In July 1991, Shore sent out one letter seeking employment. She sent no more letters in 1991, but she sent 2 letters in January, 6 in February, and three in May, 1992. As of that time, she had not updated her resume since 1988. In June 1992, the court held a hearing on the question of whether to terminate the front pay award. At that time, Shore was training to qualify for a job with a casino in Mississippi. 2

In February 1993, the court issued a "Ruling on Front Pay and Interest Due the Plaintiff for a Portion of 1988 through June 30, 1992." J.A. at 23-45. In this ruling, the court rejected both parties' theories. The court explained that, under Sixth Circuit precedent regarding front pay, a claimant's duty is "to look for and accept employment substantially equivalent to that from which she was discriminatorily fired." J.A. at 30 (citing Ford v. Nicks, 866 F.2d 865 (6th Cir.1989)). However, because the MBO Analyst job was unique and it would be "extremely unlikely" that Shore could obtain an equivalent job, the court found that Shore's duty to mitigate was limited. Id. at 31. The court held that Shore's position as a legal secretary represented "satisfactory mitigation," and that Shore had acted unreasonably in leaving this job, and in subsequently leaving the VHA administrative assistant job. Further, the court held that Shore's dance studio venture was also unreasonable. Therefore, the court concluded, her loss of earnings from 1988 to June 1992 was her responsibility, and Federal Express was not liable for it.

However, the court also rejected Federal Express's contention that Shore's decision not to seek further employment as a secretary, and her subsequent efforts at finding a position comparable to her MBO Analyst job, were unreasonable. Consequently, the court held that Federal Express continued to be liable for the difference between what she would have made as an MBO Analyst at Federal Express, and what she would have made as a legal secretary at Udelsohn, Blaylock & Marlow.

The court further held, inter alia, that Shore was not entitled to prejudgment interest insofar as she and her attorneys shared some, but not all, of the responsibility for the various delays in reaching a judgment. Finally, with regard to attorney fees, the court held that Shore was entitled to recover only 50% of the fees charged by her then-current attorney.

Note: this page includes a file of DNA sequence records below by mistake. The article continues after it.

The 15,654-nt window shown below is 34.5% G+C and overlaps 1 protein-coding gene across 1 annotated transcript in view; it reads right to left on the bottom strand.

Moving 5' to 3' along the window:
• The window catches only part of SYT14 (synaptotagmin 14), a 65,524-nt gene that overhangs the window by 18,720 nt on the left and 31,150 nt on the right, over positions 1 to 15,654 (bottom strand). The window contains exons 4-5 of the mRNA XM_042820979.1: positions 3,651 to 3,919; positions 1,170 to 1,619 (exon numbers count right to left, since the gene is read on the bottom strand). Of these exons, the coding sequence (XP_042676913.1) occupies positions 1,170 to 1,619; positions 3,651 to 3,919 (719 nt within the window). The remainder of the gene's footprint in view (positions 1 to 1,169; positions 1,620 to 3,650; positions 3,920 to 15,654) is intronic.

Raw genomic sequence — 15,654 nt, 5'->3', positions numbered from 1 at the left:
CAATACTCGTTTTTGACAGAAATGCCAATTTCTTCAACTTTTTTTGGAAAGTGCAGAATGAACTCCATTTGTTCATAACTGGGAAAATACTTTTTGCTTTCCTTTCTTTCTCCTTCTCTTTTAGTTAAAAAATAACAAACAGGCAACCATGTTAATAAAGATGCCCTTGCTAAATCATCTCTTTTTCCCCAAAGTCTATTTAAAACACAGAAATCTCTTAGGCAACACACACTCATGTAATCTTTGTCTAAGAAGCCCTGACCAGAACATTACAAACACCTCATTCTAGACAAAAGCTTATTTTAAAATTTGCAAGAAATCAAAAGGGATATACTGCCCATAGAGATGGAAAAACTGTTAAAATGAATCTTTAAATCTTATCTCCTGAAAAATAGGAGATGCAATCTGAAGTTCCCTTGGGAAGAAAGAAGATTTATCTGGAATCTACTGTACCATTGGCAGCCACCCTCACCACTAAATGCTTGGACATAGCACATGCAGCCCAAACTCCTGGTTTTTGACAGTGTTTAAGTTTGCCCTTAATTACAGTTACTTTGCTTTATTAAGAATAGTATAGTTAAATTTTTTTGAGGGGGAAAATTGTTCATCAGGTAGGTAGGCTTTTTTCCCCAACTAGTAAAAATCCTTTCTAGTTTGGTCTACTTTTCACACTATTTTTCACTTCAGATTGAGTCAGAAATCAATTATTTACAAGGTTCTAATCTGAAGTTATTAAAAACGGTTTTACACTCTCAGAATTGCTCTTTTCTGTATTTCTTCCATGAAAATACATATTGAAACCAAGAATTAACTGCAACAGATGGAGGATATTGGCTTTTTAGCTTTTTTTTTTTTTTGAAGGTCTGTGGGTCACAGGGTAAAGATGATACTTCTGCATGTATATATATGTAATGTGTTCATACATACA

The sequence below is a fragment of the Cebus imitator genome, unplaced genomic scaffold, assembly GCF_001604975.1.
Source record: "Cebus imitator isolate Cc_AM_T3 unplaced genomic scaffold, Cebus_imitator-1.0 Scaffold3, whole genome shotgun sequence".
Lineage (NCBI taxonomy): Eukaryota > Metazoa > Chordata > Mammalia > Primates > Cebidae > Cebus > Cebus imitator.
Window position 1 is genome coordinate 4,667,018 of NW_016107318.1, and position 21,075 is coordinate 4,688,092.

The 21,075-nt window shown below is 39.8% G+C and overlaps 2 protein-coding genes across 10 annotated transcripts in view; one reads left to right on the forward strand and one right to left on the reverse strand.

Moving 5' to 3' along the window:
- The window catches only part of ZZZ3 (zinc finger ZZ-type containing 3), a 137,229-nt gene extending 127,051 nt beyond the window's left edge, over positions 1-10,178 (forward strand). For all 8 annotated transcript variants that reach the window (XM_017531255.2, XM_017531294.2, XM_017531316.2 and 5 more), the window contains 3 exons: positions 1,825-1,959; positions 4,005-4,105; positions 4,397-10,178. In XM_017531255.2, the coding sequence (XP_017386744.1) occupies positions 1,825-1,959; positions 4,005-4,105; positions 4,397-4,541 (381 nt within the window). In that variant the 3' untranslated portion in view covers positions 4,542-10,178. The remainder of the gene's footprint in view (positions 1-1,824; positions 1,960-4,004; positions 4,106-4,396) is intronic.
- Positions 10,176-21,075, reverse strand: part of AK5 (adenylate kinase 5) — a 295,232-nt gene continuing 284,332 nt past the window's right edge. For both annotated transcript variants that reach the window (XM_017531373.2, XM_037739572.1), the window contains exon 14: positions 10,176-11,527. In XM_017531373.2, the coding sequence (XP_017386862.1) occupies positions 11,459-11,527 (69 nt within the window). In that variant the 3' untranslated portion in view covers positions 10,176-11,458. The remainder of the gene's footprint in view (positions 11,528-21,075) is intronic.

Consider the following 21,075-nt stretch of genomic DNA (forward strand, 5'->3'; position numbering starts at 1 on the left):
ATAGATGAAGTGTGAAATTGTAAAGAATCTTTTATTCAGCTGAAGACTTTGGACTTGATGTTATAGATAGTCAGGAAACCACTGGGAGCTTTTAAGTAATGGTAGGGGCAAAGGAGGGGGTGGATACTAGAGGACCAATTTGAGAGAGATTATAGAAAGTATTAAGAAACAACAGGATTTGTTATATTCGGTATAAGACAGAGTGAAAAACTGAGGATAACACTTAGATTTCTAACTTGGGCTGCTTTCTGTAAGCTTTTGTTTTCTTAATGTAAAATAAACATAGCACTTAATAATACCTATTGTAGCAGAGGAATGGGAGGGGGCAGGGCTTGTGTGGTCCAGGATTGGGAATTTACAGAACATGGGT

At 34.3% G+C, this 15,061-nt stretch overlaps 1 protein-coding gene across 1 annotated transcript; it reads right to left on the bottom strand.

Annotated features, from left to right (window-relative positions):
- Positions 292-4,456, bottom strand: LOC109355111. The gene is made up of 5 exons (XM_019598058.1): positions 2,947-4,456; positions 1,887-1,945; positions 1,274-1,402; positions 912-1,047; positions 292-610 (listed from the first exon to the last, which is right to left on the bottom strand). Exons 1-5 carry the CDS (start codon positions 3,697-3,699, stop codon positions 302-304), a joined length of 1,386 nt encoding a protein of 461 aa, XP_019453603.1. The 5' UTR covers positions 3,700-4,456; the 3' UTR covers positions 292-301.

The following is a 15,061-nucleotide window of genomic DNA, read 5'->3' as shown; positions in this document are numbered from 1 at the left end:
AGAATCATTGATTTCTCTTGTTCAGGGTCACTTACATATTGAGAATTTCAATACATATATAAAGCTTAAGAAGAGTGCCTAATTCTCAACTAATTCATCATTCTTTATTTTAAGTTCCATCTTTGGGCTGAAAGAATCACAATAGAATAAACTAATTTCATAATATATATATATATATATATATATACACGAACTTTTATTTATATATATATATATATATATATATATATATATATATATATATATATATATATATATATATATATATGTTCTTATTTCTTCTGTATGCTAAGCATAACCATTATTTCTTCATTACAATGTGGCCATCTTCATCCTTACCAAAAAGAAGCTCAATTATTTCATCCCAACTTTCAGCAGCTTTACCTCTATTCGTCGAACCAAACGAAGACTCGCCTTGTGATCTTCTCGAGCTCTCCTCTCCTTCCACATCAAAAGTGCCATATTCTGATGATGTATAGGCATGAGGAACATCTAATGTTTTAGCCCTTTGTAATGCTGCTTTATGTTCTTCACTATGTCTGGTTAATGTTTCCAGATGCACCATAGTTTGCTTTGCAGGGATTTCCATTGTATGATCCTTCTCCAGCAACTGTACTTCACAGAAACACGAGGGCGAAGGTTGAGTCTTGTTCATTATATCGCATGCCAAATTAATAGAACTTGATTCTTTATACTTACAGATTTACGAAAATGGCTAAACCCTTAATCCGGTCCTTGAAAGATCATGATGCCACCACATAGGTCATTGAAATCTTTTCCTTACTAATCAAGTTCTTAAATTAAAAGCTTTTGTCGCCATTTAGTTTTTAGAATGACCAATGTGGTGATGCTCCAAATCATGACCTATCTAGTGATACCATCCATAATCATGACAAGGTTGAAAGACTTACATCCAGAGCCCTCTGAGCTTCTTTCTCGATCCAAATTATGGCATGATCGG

The court's ruling was reduced to judgment in March 1993, which was subsequently corrected in April 1993. This appeal followed.

II.

On appeal, Shore contends the following: (1) she is entitled to front pay during the relevant period of the full difference between what she would have made as MBO Analyst at Federal Express and what she actually earned; (2) her front pay award should include pension benefits; (3) the lower court erred in denying prejudgment interest; and (4) it erred by declining to award her 100% of her attorney fees. On cross-appeal, Federal Express contends that its liability for front pay should have ceased when Shore unreasonably left her position at Udelsohn, Blaylock & Marlow, and that the court should not have awarded Shore any attorney fees with regard to the June 1992 proceedings or thereafter.

  1. Duty to Mitigate Front Pay

    Upon a finding of invidious discrimination in violation of Title VII, a district court has "wide discretion" with regard to imposing equitable remedies so as "to fashion the most complete relief possible" designed to "make the victims of unlawful discrimination whole." Albemarle Paper Co. v. Moody, 422 U.S. 405, 421, 95 S.Ct. 2362, 2373, 45 L.Ed.2d 280...

To continue reading